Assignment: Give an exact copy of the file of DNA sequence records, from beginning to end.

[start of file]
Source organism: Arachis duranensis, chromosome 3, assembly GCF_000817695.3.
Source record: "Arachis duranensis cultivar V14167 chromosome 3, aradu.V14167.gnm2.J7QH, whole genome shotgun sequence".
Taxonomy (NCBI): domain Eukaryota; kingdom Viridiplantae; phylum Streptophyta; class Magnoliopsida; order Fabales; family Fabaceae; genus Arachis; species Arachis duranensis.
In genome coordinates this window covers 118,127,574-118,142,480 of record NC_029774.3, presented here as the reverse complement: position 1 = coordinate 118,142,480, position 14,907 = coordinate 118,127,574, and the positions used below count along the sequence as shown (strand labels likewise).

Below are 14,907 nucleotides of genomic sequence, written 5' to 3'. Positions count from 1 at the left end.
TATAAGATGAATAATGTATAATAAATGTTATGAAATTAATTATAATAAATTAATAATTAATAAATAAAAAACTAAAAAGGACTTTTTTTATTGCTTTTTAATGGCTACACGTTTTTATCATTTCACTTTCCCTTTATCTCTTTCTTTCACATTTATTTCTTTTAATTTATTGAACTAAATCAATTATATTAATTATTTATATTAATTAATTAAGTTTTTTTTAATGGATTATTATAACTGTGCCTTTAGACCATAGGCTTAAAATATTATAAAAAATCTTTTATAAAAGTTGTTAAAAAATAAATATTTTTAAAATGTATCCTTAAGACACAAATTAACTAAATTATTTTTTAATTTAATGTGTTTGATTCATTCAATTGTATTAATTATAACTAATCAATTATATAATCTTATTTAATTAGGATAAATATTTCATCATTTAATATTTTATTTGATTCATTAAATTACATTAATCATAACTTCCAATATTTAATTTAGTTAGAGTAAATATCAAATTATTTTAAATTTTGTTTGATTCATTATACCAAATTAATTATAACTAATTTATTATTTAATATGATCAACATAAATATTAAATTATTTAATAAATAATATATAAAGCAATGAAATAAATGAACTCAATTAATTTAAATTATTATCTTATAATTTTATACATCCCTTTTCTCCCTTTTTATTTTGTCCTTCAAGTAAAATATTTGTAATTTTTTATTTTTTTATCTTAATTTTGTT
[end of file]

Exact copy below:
Source organism: Arachis duranensis, chromosome 3, assembly GCF_000817695.3.
Source record: "Arachis duranensis cultivar V14167 chromosome 3, aradu.V14167.gnm2.J7QH, whole genome shotgun sequence".
Taxonomy (NCBI): domain Eukaryota; kingdom Viridiplantae; phylum Streptophyta; class Magnoliopsida; order Fabales; family Fabaceae; genus Arachis; species Arachis duranensis.
In genome coordinates this window covers 118,127,574-118,142,480 of record NC_029774.3, presented here as the reverse complement: position 1 = coordinate 118,142,480, position 14,907 = coordinate 118,127,574, and the positions used below count along the sequence as shown (strand labels likewise).

Below are 14,907 nucleotides of genomic sequence, written 5' to 3'. Positions count from 1 at the left end.
TATAAGATGAATAATGTATAATAAATGTTATGAAATTAATTATAATAAATTAATAATTAATAAATAAAAAACTAAAAAGGACTTTTTTTATTGCTTTTTAATGGCTACACGTTTTTATCATTTCACTTTCCCTTTATCTCTTTCTTTCACATTTATTTCTTTTAATTTATTGAACTAAATCAATTATATTAATTATTTATATTAATTAATTAAGTTTTTTTTAATGGATTATTATAACTGTGCCTTTAGACCATAGGCTTAAAATATTATAAAAAATCTTTTATAAAAGTTGTTAAAAAATAAATATTTTTAAAATGTATCCTTAAGACACAAATTAACTAAATTATTTTTTAATTTAATGTGTTTGATTCATTCAATTGTATTAATTATAACTAATCAATTATATAATCTTATTTAATTAGGATAAATATTTCATCATTTAATATTTTATTTGATTCATTAAATTACATTAATCATAACTTCCAATATTTAATTTAGTTAGAGTAAATATCAAATTATTTTAAATTTTGTTTGATTCATTATACCAAATTAATTATAACTAATTTATTATTTAATATGATCAACATAAATATTAAATTATTTAATAAATAATATATAAAGCAATGAAATAAATGAACTCAATTAATTTAAATTATTATCTTATAATTTTATACATCCCTTTTCTCCCTTTTTATTTTGTCCTTCAAGTAAAATATTTGTAATTTTTTATTTTTTTATCTTAATTTTGTT